The qualifying window closes in early November of the year preceding the Western States 100 run.
Related: Why I’m Running 100 Miles
How do I register for the Western States?
Applications are accepted exclusively via UltraSignup.com during the lottery entry period, a one-week window that opens each November.
What are the odds of getting into the Western States 100?
If you have run a qualifying race and entered the lottery, the odds of getting accepted are currently less than 5 percent.
How much does it cost to run the Western States?
Currently, the entry fee is $410.00, payable upon being selected in the lottery.
How do you get a Western States 100 belt buckle?
Western States offers one of the sport’s oldest and most prized possession: you get a silver belt buckle if you finish in under 24 hours and a bronze buckle if you finish in under 30 hours.
How much money does the winner of the Western States Ultra win?
There is no prize money for the winners of the Western States 100.
Instead, the first male and female runner to complete the race in under 24 hours will be awarded the Wendell Robie Cup, which is a perpetual trophy with the winners’ names engraved upon it.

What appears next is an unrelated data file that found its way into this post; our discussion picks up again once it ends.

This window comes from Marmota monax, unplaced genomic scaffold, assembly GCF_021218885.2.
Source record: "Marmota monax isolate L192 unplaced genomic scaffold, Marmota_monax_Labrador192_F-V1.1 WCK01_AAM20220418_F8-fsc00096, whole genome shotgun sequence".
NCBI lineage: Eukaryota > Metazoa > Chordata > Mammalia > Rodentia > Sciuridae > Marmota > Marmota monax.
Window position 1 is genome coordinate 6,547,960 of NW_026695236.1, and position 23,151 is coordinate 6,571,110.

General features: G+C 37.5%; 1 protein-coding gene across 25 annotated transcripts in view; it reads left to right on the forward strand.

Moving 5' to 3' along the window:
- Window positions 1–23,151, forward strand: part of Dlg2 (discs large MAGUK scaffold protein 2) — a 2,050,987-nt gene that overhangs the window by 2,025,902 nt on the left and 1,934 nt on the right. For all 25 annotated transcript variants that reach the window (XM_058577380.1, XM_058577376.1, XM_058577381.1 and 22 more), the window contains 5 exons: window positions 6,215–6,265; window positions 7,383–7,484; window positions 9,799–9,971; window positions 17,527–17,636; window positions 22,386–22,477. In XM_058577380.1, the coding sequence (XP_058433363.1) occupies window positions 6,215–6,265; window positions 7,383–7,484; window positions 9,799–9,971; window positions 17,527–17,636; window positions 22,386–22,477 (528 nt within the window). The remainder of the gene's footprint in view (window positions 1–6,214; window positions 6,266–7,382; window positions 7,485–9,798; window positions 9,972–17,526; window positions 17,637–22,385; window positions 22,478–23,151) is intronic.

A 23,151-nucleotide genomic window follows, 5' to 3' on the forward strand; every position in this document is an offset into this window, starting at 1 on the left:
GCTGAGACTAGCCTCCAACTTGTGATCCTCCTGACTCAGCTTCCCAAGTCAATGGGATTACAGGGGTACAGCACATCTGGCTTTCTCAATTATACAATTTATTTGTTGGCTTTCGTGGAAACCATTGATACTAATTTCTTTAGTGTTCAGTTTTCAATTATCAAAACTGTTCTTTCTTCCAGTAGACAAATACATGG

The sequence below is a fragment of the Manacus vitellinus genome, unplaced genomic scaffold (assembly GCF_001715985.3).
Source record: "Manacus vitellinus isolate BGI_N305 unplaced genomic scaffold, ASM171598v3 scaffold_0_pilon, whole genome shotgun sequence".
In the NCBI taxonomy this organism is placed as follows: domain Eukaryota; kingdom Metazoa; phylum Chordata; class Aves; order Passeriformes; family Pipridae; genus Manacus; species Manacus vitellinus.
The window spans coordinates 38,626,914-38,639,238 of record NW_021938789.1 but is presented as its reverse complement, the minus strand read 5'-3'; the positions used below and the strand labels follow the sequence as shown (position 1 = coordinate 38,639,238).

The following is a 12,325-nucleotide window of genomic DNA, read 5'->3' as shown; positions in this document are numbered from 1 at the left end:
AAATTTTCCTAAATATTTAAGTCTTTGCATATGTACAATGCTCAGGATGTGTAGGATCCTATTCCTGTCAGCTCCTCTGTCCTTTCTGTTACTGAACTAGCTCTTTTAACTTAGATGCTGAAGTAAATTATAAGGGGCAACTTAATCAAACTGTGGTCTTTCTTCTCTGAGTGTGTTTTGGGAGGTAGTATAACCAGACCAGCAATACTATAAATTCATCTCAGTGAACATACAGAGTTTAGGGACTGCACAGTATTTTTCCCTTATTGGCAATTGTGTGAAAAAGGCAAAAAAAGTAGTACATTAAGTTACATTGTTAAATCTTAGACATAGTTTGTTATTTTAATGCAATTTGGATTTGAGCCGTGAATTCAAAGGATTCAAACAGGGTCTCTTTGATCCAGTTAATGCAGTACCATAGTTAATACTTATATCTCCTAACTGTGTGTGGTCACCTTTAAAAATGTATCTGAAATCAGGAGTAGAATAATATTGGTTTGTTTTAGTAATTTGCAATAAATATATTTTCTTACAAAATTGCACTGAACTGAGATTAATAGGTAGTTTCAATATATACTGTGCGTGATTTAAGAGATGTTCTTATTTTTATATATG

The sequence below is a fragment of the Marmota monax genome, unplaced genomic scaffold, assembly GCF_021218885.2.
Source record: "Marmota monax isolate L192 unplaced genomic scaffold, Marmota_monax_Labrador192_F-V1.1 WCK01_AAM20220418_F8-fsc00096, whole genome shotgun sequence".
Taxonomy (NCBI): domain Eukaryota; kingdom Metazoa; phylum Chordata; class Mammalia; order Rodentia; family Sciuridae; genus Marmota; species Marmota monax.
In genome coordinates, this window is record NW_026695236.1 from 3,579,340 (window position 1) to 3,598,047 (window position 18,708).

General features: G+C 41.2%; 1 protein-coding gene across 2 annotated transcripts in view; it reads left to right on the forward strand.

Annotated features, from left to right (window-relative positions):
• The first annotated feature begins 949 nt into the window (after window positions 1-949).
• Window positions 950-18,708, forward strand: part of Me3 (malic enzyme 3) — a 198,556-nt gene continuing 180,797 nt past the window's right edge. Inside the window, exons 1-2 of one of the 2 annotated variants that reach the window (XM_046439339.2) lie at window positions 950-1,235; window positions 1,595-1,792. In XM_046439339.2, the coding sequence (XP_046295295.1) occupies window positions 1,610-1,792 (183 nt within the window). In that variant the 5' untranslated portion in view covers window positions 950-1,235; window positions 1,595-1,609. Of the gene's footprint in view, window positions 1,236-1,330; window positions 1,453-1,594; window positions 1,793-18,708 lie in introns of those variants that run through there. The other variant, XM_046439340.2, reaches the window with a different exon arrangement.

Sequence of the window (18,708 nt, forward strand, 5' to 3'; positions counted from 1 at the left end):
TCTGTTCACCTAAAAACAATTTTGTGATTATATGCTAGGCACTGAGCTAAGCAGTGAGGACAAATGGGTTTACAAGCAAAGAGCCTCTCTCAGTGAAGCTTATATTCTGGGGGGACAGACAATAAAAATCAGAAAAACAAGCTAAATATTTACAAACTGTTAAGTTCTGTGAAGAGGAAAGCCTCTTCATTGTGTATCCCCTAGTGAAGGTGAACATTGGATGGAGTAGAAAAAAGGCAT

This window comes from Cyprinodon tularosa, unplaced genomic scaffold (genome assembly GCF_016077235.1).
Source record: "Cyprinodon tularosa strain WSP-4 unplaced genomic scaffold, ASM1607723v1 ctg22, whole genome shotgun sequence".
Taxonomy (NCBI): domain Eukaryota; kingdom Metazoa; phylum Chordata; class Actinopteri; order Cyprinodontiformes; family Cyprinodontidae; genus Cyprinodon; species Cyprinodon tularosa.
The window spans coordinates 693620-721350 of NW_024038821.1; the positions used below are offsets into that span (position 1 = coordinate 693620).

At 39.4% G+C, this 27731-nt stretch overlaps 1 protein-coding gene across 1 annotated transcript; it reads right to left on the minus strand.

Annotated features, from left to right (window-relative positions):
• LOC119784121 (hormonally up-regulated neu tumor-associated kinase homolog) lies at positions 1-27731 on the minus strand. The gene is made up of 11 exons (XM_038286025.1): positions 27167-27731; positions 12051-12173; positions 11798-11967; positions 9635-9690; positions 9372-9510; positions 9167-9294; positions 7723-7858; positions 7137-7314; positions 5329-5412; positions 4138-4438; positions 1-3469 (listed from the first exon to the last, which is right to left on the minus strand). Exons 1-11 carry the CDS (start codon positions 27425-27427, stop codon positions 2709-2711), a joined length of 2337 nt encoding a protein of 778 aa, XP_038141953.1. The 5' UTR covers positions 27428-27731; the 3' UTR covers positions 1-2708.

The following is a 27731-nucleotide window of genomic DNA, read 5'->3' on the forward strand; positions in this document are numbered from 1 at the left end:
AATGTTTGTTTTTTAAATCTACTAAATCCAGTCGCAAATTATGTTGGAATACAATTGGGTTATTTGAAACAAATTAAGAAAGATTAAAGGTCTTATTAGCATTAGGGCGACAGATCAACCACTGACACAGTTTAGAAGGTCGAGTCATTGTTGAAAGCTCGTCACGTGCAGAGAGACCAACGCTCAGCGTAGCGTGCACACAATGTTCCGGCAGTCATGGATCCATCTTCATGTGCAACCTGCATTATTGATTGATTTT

How long do you have to finish the Western States 100?
Runners must finish within the 30-hour cutoff time to be included as an official finisher of the Western States.
What is the elevation gain and loss of the Western States 100?
The Western States 100 climbs more than 18,000 feet and descends nearly 23,000 feet before runners reach the finish at Placer High School in Auburn.
What is the course of the Western States 100 like?
According to the race site, the Western States Trail runners experience
- the majestic high country of Emigrant Pass and the Granite Chief Wilderness,
- the crucible of the canyons of the California gold country,
- a memorable crossing of the ice cold waters of the Middle Fork of the American River,
- and finally the historic reddish brown trails that led many travelers, including gold prospectors, to Auburn.
The race traverses the traditional lands of the Nisenan, Washoe, and other neighboring Indigenous Peoples.
What do runners say about the Western States 100?
We spoke to Brian Vanderheiden from Steep Endurance coaching about his WS100 experiences:
Generally speaking, the Western States should be an easier 100 miler course as it’s a net downhill (22K down, 18 up), BUT because of that, it is one of the many factors that make it a super challenging race.
The downhills give you a false sense of security early in the race and by the time you’ve realized it halfway through the race, your quads are shot.